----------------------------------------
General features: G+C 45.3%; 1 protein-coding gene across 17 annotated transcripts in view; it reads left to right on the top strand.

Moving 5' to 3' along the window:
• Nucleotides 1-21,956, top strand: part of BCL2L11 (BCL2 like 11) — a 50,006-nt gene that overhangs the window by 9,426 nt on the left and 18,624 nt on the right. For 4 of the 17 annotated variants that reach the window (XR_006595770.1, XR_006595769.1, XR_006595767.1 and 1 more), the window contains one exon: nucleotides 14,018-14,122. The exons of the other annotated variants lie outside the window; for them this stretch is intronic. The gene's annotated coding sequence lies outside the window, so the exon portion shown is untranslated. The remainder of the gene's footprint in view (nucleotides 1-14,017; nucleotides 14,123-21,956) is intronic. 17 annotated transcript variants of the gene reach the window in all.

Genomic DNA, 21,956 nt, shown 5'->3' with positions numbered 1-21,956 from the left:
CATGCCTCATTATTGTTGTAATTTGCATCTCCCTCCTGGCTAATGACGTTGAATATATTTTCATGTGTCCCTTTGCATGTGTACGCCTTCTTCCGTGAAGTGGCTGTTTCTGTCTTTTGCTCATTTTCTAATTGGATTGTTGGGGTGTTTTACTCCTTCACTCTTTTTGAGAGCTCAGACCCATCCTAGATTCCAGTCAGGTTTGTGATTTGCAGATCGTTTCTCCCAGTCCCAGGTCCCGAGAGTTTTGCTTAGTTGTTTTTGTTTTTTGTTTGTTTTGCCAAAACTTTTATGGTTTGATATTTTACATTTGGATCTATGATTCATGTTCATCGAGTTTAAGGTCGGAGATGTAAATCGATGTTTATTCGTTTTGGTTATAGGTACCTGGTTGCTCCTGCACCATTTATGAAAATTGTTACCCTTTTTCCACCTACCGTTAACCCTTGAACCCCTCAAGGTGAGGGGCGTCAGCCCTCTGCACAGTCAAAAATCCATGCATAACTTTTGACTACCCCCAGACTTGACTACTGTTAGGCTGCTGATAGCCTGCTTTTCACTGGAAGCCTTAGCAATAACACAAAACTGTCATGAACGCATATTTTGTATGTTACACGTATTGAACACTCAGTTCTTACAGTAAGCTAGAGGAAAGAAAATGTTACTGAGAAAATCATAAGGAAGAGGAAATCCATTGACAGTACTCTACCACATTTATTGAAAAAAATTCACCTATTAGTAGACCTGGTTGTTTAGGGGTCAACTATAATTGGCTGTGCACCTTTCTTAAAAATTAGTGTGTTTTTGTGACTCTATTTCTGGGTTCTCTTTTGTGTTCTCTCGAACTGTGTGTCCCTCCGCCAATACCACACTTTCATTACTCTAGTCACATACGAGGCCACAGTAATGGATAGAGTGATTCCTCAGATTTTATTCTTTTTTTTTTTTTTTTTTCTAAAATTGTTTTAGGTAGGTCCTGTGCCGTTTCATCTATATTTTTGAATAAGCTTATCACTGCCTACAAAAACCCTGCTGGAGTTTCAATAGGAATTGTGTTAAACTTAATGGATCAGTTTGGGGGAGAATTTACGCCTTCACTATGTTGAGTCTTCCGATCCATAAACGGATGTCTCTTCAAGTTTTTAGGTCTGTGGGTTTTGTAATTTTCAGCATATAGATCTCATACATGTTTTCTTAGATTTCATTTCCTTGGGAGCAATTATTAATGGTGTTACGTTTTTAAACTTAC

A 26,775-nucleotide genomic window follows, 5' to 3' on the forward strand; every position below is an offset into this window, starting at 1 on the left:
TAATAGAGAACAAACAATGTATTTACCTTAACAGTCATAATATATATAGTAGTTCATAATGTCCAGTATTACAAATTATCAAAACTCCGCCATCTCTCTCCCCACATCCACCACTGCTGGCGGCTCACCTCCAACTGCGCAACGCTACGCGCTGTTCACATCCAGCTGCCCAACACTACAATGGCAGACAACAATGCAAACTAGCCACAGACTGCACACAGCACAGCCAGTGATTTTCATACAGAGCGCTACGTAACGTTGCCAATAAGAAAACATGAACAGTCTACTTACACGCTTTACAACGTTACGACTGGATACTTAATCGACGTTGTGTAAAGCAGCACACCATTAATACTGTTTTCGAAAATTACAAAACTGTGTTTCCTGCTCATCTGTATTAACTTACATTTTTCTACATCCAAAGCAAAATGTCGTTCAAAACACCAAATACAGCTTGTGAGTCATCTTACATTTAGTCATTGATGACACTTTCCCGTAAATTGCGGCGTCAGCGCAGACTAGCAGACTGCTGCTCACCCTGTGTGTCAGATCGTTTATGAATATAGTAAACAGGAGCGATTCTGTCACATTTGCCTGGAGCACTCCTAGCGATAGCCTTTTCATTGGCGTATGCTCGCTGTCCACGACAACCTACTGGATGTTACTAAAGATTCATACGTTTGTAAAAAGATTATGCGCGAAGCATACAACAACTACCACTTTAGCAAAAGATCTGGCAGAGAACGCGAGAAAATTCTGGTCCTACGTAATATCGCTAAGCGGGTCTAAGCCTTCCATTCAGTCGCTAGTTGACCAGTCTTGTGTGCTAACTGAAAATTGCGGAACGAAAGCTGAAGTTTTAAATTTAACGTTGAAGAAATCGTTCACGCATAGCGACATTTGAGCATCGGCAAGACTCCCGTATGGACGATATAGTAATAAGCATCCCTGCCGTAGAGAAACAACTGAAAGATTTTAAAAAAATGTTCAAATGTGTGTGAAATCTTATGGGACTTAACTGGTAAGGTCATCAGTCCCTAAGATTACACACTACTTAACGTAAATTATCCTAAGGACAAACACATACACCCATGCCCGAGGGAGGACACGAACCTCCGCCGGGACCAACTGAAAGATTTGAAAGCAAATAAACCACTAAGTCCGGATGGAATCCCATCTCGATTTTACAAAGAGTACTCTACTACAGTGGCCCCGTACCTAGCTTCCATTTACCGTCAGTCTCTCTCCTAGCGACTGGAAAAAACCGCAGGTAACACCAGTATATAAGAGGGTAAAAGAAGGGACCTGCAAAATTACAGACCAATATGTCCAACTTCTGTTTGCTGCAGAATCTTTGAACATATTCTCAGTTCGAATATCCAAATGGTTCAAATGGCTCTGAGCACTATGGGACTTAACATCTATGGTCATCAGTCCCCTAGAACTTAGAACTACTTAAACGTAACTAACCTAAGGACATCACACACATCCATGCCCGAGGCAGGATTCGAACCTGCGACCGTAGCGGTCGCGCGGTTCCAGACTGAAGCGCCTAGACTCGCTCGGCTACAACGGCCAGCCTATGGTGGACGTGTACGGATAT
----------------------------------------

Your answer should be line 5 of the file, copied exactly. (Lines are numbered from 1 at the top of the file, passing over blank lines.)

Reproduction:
CATGCCTCATTATTGTTGTAATTTGCATCTCCCTCCTGGCTAATGACGTTGAATATATTTTCATGTGTCCCTTTGCATGTGTACGCCTTCTTCCGTGAAGTGGCTGTTTCTGTCTTTTGCTCATTTTCTAATTGGATTGTTGGGGTGTTTTACTCCTTCACTCTTTTTGAGAGCTCAGACCCATCCTAGATTCCAGTCAGGTTTGTGATTTGCAGATCGTTTCTCCCAGTCCCAGGTCCCGAGAGTTTTGCTTAGTTGTTTTTGTTTTTTGTTTGTTTTGCCAAAACTTTTATGGTTTGATATTTTACATTTGGATCTATGATTCATGTTCATCGAGTTTAAGGTCGGAGATGTAAATCGATGTTTATTCGTTTTGGTTATAGGTACCTGGTTGCTCCTGCACCATTTATGAAAATTGTTACCCTTTTTCCACCTACCGTTAACCCTTGAACCCCTCAAGGTGAGGGGCGTCAGCCCTCTGCACAGTCAAAAATCCATGCATAACTTTTGACTACCCCCAGACTTGACTACTGTTAGGCTGCTGATAGCCTGCTTTTCACTGGAAGCCTTAGCAATAACACAAAACTGTCATGAACGCATATTTTGTATGTTACACGTATTGAACACTCAGTTCTTACAGTAAGCTAGAGGAAAGAAAATGTTACTGAGAAAATCATAAGGAAGAGGAAATCCATTGACAGTACTCTACCACATTTATTGAAAAAAATTCACCTATTAGTAGACCTGGTTGTTTAGGGGTCAACTATAATTGGCTGTGCACCTTTCTTAAAAATTAGTGTGTTTTTGTGACTCTATTTCTGGGTTCTCTTTTGTGTTCTCTCGAACTGTGTGTCCCTCCGCCAATACCACACTTTCATTACTCTAGTCACATACGAGGCCACAGTAATGGATAGAGTGATTCCTCAGATTTTATTCTTTTTTTTTTTTTTTTTTCTAAAATTGTTTTAGGTAGGTCCTGTGCCGTTTCATCTATATTTTTGAATAAGCTTATCACTGCCTACAAAAACCCTGCTGGAGTTTCAATAGGAATTGTGTTAAACTTAATGGATCAGTTTGGGGGAGAATTTACGCCTTCACTATGTTGAGTCTTCCGATCCATAAACGGATGTCTCTTCAAGTTTTTAGGTCTGTGGGTTTTGTAATTTTCAGCATATAGATCTCATACATGTTTTCTTAGATTTCATTTCCTTGGGAGCAATTATTAATGGTGTTACGTTTTTAAACTTAC